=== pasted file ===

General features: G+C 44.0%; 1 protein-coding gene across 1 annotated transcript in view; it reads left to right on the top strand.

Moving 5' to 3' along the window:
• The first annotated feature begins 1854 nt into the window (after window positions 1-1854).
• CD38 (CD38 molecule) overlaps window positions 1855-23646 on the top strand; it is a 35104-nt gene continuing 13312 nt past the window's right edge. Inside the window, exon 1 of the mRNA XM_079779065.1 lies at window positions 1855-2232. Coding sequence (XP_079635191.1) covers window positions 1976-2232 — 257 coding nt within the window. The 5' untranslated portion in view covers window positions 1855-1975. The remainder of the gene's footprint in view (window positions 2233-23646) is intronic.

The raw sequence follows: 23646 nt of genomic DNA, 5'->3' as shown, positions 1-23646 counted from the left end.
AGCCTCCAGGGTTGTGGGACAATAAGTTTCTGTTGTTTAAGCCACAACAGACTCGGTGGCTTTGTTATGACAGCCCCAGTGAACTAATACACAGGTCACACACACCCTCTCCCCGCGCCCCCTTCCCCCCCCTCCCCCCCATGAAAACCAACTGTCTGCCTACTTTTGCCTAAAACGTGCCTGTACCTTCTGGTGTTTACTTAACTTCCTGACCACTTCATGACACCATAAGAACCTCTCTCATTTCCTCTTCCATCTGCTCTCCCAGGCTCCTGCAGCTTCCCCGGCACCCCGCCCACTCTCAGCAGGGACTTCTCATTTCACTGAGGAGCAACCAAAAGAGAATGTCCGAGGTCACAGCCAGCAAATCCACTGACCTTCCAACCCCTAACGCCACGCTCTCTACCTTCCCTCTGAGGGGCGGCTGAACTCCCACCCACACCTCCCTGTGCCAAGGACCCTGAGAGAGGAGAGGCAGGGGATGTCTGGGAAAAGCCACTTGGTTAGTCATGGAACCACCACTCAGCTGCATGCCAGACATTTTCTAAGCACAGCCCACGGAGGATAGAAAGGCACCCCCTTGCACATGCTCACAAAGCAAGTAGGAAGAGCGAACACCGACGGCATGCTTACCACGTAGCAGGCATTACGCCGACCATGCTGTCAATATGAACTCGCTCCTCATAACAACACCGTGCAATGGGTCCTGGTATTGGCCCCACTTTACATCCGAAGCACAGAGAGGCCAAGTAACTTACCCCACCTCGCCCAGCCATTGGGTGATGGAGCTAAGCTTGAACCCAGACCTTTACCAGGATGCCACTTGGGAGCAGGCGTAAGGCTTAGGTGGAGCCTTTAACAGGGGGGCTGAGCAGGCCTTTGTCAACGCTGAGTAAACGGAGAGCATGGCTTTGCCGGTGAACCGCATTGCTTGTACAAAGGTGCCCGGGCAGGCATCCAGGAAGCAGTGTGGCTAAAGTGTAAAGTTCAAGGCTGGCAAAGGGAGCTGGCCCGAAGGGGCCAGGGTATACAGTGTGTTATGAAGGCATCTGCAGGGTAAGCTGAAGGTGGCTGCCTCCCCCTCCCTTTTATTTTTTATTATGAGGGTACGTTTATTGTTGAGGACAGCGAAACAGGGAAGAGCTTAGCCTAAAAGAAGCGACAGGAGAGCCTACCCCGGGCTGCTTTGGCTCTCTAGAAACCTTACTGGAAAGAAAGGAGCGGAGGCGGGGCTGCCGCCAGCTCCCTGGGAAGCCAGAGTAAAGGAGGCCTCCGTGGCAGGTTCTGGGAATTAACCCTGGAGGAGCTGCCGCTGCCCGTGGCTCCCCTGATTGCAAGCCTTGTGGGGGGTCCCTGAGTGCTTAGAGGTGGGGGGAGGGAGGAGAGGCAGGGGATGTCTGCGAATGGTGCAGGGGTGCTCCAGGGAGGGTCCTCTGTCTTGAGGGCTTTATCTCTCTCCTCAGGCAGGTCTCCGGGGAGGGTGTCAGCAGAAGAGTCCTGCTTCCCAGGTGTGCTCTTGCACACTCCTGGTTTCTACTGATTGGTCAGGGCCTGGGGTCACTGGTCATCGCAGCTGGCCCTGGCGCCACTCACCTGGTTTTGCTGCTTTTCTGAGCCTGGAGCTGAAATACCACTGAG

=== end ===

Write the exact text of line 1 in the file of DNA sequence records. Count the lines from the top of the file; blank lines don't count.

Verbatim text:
General features: G+C 44.0%; 1 protein-coding gene across 1 annotated transcript in view; it reads left to right on the top strand.